Based on the true story of three African-American female mathletes who overcame racial prejudice and gender bias to play a crucial role in the US space race. Katherine Goble Johnson (Taraji P Henson), Dorothy Vaughan (Octavia Spencer), and Mary Jackson (Janelle Monae) are part of the "colored computers": a group of mathematically literate African American women used by NASA to beat Russia in the Space Race. Toiling within a segregated organisation, their initial, race-based confinement gradually gives way as their talents draw them deeper into the mathematical action needed to get the rockets off the launch pad and thus keep pace in the space race with the Russians. NASA director, Al Harrison (Kevin Costner) is a gruff authoritarian who has no truck with racism when there is a job to be done. Marginally racist co-workers begrudgingly gradually accept, change has come. Good performances all round with Octavia Spencer in particular good form. The movie was shot by Australian cinematographer Mandy Walker.

Thursday, February 2, 2017

Patriots Day

Patriots Day Director: Peter Berg

Starring: Mark Wahlberg, Kevin Bacon, John Goodman, Themo Melikidze, Alex Wolff, JK Simmons, Michelle Monaghan, James Colby, Jimmy O. Yang

The dramatized version of the 2013 Boston Marathon bombing and the efforts to catch the perpetrators, pulls no punches. Eminently watchable the story unfolds through the eyes of outspoken, homicide detective Tommy Saunders (Mark Wahlberg). Gradually the plot develops to incorporate actual events in a manner both respectful and highly informative. What starts as a local cop matter quickly escalates into a massive investigative operation led by F.B.I. Special Agent Rick DesLauriers (Kevin Bacon) as in acts of terrorism, federal authority outranks local authority. Frustration between agencies is evidenced but in the end it is good police work and an intense car chase that eventually brings the two radicalized Chechen-American bombers to book. The film avoids dwelling of the deeper issues of modern anarchy and instead promotes the power of the human spirit to overcome. This is a gripping movie but long at two hours and 15 minutes running time.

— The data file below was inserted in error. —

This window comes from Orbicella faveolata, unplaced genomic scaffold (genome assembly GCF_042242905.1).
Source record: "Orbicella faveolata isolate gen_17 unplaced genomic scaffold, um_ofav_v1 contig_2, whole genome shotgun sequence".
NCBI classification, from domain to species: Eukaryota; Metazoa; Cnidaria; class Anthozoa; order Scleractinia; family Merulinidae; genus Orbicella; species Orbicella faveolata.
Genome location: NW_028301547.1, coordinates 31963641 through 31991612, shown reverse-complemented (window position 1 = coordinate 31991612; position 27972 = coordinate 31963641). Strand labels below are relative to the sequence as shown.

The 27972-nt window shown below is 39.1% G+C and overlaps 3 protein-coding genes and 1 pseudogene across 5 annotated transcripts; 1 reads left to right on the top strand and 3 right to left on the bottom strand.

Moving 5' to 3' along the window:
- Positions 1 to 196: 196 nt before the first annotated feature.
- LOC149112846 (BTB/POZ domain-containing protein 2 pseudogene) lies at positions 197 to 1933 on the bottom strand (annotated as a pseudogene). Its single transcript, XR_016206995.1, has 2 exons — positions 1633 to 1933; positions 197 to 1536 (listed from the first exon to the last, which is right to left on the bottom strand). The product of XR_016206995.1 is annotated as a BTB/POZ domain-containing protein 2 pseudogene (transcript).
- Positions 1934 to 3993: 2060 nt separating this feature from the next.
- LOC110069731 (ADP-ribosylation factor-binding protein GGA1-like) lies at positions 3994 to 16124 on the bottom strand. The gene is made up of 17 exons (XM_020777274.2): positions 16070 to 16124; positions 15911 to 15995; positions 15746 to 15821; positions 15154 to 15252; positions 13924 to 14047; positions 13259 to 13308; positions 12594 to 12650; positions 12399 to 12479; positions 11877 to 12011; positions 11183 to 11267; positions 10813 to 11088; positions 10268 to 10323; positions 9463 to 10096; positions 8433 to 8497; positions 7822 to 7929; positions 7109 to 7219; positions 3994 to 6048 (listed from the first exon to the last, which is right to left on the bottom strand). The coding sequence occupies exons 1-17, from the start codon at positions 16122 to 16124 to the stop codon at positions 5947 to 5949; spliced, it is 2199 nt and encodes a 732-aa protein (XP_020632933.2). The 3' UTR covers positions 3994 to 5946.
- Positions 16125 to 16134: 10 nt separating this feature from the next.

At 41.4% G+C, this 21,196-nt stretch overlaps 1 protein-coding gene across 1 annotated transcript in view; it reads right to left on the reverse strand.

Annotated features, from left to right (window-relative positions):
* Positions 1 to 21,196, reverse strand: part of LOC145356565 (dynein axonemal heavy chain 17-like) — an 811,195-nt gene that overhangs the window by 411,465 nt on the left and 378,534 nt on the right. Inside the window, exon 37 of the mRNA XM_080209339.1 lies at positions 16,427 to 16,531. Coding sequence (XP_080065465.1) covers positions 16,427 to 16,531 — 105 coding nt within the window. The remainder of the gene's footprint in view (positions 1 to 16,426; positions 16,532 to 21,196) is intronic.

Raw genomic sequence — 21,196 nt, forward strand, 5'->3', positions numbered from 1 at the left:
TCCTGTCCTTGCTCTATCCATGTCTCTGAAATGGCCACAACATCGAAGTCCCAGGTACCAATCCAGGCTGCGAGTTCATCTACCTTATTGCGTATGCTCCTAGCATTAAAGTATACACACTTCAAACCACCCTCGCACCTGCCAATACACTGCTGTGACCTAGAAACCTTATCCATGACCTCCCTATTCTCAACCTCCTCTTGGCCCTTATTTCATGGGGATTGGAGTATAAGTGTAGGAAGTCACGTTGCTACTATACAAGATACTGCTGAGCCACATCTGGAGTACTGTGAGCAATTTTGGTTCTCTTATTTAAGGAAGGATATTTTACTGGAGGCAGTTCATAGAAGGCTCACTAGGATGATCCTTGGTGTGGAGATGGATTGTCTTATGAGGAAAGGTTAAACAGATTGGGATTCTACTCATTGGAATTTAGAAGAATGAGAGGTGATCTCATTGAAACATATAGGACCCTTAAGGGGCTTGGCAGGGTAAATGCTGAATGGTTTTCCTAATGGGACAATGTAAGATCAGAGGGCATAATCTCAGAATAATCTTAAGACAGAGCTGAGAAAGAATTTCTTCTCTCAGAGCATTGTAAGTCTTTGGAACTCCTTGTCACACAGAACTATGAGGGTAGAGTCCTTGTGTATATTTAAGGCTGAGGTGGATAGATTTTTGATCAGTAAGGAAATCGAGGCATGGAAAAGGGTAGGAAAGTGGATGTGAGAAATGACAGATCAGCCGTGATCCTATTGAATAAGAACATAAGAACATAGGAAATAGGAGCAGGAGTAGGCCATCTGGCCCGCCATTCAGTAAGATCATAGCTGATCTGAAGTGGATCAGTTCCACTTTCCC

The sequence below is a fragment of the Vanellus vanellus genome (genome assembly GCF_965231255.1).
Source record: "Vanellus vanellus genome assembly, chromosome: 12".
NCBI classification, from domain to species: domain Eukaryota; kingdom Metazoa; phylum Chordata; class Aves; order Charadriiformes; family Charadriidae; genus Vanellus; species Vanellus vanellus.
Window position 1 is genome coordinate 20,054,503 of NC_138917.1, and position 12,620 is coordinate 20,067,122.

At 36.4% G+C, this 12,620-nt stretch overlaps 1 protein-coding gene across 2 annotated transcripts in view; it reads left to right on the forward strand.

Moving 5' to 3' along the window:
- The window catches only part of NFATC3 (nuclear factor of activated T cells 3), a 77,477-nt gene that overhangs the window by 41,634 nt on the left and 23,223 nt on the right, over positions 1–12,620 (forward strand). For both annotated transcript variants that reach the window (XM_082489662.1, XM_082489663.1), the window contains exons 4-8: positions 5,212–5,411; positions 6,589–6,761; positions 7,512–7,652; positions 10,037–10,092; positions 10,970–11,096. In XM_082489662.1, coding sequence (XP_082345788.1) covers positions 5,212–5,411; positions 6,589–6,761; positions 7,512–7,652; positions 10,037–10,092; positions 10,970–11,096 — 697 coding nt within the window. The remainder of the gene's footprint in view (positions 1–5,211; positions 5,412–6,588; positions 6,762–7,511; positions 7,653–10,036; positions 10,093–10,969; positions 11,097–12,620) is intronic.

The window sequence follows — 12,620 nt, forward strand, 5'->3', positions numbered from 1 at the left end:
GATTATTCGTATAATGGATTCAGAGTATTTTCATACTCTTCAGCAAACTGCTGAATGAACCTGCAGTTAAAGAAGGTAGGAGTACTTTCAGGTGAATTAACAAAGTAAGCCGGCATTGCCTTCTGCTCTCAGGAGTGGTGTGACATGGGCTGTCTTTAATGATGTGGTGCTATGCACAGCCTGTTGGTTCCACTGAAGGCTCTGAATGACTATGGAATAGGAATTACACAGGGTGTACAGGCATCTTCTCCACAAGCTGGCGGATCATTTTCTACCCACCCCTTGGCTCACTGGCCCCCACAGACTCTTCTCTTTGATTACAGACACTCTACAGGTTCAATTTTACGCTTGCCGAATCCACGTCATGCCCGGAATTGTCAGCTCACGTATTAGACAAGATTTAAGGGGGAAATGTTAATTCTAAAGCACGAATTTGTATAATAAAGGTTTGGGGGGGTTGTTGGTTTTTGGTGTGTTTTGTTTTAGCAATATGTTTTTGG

Saturday, January 28, 2017

Live By Night

Director: Ben Affleck

Starring: Ben Affleck, Sienna Miller, Zoe Saldana, Robert Glenister, Remo Girone, Brendan Gleeson , Chris Cooper , Elle Fanning

Set during the Prohibition, this is based on Dennis Lehane's novel, Gone Girl, and tells the story of a group of Boston hoodlums, led by Joe Coughlin (Ben Affleck). After Irish Moll and love interest (Sienna Miller) helps Coughlin with his minor crime spree in Boston, she reluctantly betrays him to her ruthless gangster boyfriend Albert White (Robert Glenister). After he is jailed for a botched bank robbery and released he joins White’s nemesis and gang rival Maso Pescatore (Remo Girone), out for vengeance. Coughlin is sent to Florida to develop the rum run with the Cubans and has to face off against the local competition, Albert White, and the Klu Klux Klan. There he meets and falls in love with and Zoe Saldana. What follows is rootin'-tootin' gangers stuff, which should have made this as good as Goodfellas or the Sopranos, but sadly it is not. Overlong at 129 miniutes, tedious dialogue, unconvincing acting, and a lack of star perfomance, all add to make this one, a big yawn.